The Modern Conceptual History of Civil Society

Research output: Chapter in Book/Report/Conference proceedingBook chapterResearchpeer-review

Abstract

The purpose of the chapter is to point to the complex heritage of the concept “civil society”—a heritage that still determines the ways in which we envision present and future roles, possibilities, and impossibilities of civil society. The chapter grasps “civil society” as a political, legal, economic, and cultural conceptual battlefield. On this basis, the goal is to trace some of the most crucial conceptual tensions through which “civil society” has been historically manifested, as well as the institutional dilemmas that they imply. More specifically, the chapter engages with two significant conceptual tensions: “premodern-modern” and “public-private”—the former capturing the civilizational logic at play throughout modern discourses and practices, and the latter the dominating logic of institutionalization. It is argued that dilemmas inherent in these logics are haunting us still today. Furthermore, they are related to the ambiguous survival of natural law throughout modernity: On the one hand, modern civil society emerges on the basis of a break from natural law, and on the other, natural law survives to this day, in various disguises. This chapter offers a discussion of consequences of the dilemma-haunted ideals through which we approach “civil society” today, and of possibilities of reconfigurations in the future.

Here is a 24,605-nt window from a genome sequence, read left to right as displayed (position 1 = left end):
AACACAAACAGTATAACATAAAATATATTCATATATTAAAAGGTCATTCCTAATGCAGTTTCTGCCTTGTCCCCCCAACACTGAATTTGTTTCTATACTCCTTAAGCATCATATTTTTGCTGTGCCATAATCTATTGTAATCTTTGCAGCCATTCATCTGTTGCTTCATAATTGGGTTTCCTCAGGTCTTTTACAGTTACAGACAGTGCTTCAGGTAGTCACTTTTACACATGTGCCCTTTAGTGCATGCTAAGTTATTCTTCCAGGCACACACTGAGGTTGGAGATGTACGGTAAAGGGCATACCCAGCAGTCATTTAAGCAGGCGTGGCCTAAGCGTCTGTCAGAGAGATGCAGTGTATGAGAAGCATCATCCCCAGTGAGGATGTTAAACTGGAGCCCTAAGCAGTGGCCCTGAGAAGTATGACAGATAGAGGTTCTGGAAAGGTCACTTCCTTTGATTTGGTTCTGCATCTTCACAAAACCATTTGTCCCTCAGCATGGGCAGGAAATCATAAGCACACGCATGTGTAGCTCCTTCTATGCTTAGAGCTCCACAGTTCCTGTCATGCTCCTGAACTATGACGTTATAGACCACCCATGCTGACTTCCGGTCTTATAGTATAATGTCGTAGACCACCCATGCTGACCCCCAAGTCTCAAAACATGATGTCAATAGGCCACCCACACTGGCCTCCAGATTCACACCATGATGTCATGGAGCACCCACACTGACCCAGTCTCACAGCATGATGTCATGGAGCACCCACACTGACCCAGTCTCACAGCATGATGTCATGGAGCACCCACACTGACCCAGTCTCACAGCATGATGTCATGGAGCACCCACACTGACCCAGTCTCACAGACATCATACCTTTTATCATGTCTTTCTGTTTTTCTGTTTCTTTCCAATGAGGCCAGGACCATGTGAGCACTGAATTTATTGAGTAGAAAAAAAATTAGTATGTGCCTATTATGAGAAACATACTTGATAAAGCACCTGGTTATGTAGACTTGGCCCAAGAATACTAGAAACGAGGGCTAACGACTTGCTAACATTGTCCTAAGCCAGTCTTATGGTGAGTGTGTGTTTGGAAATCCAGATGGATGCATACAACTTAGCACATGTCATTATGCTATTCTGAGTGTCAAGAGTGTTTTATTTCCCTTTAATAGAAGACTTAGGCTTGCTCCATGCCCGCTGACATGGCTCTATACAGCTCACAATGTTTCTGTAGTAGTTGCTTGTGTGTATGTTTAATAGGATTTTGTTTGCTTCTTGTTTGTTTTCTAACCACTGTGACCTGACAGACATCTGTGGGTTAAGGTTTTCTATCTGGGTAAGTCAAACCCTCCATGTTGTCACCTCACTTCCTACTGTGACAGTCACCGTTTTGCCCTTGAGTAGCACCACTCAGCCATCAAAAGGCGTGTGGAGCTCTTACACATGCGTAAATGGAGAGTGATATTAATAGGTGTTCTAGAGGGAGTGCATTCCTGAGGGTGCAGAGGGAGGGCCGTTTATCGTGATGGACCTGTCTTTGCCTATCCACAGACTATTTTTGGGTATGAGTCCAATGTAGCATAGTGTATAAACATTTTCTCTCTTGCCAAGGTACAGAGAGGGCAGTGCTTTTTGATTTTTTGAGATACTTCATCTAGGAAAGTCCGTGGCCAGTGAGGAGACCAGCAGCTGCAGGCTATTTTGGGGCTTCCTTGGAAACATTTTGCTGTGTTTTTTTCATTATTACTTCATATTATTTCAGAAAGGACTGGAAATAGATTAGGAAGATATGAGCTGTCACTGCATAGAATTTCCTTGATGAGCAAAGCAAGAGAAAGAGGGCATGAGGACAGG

Original languageEnglish
Title of host publicationCivil Society : Between Concepts and Empirical Grounds
EditorsLiv Egholm, Lars Bo Kaspersen
Number of pages17
Place of PublicationAbingdon
PublisherRoutledge
Publication date2021
Pages31-47
Chapter2
ISBN (Print)9780367340957
ISBN (Electronic)9780429323881
DOIs
Publication statusPublished - 2021
SeriesRoutledge Advances In Sociology

Bibliographical note

Published November 30, 2020.

Cite this